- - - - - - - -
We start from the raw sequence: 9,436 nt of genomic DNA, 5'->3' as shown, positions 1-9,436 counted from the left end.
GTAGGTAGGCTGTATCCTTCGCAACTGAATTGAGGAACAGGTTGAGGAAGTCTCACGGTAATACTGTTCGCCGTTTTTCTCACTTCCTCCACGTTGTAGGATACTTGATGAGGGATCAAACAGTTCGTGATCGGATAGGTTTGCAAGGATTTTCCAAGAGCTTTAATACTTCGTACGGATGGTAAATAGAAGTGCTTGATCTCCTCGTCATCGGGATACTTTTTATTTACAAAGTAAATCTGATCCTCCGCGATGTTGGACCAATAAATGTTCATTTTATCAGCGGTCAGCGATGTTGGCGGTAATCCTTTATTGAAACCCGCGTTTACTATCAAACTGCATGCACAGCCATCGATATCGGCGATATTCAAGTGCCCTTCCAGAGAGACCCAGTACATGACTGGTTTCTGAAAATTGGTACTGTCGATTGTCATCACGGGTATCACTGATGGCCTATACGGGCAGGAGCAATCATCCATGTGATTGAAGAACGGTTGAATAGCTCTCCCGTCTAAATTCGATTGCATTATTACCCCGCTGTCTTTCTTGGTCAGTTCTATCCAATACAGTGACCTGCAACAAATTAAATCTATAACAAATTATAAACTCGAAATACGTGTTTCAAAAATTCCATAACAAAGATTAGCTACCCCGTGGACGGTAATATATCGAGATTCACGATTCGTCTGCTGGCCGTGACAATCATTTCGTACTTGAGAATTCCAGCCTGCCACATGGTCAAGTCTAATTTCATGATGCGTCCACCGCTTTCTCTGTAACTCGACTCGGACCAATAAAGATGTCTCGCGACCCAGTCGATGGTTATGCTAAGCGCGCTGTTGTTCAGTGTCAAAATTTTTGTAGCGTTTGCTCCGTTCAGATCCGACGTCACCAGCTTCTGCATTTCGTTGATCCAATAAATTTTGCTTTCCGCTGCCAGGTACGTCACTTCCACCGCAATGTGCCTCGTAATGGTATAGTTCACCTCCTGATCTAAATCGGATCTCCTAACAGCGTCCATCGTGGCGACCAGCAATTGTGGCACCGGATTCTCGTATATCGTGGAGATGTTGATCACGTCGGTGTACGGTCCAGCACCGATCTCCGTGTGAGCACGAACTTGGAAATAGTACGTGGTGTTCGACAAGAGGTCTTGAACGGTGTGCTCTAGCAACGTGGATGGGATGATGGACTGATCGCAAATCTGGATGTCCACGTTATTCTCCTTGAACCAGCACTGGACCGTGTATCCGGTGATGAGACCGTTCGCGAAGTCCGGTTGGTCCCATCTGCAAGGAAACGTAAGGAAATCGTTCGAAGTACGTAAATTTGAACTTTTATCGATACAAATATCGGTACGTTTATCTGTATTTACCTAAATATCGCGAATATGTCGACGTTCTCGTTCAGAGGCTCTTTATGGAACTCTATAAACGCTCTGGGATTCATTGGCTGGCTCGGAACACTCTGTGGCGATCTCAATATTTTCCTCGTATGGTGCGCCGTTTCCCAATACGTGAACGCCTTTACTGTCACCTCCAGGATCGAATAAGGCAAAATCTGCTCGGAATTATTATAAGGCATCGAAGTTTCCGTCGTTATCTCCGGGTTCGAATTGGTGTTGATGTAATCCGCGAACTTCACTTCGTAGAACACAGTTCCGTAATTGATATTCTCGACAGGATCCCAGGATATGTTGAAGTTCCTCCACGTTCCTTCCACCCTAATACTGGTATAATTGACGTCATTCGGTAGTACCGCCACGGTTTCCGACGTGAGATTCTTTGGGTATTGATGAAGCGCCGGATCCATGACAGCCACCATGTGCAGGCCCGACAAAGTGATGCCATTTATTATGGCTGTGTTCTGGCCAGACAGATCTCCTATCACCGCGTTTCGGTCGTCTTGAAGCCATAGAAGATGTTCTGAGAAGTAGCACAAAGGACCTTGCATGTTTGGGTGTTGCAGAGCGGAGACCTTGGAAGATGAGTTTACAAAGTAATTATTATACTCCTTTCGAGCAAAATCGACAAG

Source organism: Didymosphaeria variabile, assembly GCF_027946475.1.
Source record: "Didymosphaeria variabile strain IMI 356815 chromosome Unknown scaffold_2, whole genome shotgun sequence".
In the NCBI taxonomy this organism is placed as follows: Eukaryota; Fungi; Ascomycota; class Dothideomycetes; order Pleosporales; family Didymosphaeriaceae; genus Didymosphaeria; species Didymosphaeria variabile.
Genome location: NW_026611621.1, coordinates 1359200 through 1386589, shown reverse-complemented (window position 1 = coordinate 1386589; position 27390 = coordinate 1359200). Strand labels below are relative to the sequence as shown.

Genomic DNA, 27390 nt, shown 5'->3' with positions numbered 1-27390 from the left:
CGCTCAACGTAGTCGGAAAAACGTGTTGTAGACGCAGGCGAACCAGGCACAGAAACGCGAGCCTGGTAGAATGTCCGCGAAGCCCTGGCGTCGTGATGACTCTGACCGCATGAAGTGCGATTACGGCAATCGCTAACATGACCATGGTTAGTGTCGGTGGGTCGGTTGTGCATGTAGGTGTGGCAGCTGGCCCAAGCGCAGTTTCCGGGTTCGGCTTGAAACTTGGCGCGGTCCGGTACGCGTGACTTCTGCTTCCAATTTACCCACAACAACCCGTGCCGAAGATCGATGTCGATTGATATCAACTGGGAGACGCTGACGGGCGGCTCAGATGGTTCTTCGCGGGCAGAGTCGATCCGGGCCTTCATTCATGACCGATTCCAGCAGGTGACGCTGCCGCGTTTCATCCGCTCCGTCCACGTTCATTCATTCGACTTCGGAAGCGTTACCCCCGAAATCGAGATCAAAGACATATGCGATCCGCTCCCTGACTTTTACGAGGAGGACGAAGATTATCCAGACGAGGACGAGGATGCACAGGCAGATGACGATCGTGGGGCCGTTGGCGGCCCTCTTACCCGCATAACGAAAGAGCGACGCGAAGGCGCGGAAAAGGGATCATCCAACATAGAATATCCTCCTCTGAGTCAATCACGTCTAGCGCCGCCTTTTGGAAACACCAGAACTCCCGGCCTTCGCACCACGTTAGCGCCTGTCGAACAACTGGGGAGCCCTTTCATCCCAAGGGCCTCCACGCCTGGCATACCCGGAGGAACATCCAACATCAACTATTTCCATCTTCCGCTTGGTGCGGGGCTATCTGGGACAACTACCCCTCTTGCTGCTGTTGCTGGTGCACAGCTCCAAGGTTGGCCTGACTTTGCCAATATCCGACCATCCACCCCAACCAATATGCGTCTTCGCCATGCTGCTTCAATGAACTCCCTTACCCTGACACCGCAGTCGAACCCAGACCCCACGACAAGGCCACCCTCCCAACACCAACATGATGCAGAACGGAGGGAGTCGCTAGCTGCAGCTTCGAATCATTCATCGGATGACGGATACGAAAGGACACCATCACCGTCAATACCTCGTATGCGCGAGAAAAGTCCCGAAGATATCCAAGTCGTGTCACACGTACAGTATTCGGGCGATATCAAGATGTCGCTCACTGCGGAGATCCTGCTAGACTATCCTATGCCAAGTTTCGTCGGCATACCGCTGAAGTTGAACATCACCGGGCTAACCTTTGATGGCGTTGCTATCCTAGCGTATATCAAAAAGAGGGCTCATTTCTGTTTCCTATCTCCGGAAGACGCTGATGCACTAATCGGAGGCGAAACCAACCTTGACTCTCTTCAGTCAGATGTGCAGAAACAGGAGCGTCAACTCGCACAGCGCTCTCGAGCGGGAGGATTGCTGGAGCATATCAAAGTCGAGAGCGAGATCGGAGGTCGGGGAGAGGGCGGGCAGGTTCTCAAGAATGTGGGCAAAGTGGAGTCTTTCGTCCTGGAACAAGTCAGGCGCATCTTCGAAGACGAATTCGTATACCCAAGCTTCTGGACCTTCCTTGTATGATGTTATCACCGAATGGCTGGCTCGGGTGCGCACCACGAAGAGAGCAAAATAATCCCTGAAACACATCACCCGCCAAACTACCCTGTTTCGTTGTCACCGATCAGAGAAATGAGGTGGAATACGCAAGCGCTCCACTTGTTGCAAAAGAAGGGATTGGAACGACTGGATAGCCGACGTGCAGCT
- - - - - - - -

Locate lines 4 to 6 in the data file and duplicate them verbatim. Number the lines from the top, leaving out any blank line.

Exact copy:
Source record: "Didymosphaeria variabile strain IMI 356815 chromosome Unknown scaffold_2, whole genome shotgun sequence".
In the NCBI taxonomy this organism is placed as follows: Eukaryota; Fungi; Ascomycota; class Dothideomycetes; order Pleosporales; family Didymosphaeriaceae; genus Didymosphaeria; species Didymosphaeria variabile.
Genome location: NW_026611621.1, coordinates 1359200 through 1386589, shown reverse-complemented (window position 1 = coordinate 1386589; position 27390 = coordinate 1359200). Strand labels below are relative to the sequence as shown.